Saturday, June 14, 2014

Taking Apart Images 13 - Women's Bath, 1496, by Albrecht Dürer

It's been a long time in coming, but after I noticed the hairbrush in my last post, Albrecht Altdorfer's Susanna in Her Bath, I realized there was another representation of a hairbrush like it in Albrecht Dürer's The Women's Bath, so I determined I may as well take this image apart and analyze the finer details, but I realized by the time I was done I had more questions than conclusions.

The Women's Bath, 1496, Albrecht Dürer

I will freely admit there are a few items in this drawing which I have no idea how to identify.  For instance, what exactly is the item the woman at the back right is using?

And what type of jug is this next item?  It's very sizeable and wouldn't likely have been easy to move if it were full of water, so how was it used exactly?

And last but not least is this bucket.  It's short, intentionally.  What this the only use for it, a bath?  Or was it used in other areas of life as well?


Originally when I viewed this image, I dismissed this headdress as the typical head-covering for the period, but upon closer inspection, it appears to be a knit or woven piece of material similar to what was worn by one of the men in the Men's Bath also by Dürer, although this one is obviously covering a woman's hair which is likely still in braids.  I could be entirely mistaken and this is the normal headdress, but I am not completely certain at this point.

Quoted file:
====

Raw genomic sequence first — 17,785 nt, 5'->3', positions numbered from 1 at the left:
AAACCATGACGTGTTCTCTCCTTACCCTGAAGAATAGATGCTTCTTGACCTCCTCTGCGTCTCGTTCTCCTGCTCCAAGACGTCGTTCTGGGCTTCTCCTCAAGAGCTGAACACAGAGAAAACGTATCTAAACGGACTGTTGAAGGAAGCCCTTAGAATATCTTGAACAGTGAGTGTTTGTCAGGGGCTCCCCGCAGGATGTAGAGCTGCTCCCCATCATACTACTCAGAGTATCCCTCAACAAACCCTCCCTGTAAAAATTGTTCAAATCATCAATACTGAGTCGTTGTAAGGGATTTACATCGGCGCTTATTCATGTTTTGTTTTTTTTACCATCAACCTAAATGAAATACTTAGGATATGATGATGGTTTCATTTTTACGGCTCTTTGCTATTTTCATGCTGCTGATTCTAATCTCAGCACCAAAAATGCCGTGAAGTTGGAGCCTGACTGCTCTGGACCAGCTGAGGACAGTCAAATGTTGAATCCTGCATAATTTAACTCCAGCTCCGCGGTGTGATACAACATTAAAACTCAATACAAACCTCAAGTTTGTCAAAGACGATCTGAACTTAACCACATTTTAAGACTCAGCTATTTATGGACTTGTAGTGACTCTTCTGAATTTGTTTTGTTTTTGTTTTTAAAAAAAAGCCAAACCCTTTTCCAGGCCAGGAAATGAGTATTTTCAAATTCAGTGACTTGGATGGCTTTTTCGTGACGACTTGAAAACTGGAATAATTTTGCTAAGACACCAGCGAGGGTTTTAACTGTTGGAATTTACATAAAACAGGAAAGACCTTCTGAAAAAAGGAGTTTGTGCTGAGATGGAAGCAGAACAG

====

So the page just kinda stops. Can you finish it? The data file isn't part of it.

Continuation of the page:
Hairbrush - Rounded

If I hadn't seen this being used in Susanna in Her Bath by Albrecht Altdorfer, I don't know that I would have been able to identify it as a hairbrush.  It reminds me of male facial brushes or shaving brushes.  How were these made?  In a similar manner?  Many of the modern shaving brushes are made of boar bristles.

Hairbrush - Elongated

This reminds me of a scrubbing brush.

Luffa or Loofah

I was somewhat surprised to see a period luffa or loofah in this image, but come to find out, luffa have been used as sponges for a very long time.  How long, I am uncertain, but I'd never seen this in this image prior to now.  It's so strange the things you find in a drawing when you really start to look at it, especially something as modern as this.


What was the purpose of the item which resembles a colander?  Would it have been used similar to a shower especially in this context?  This deserves further investigation.

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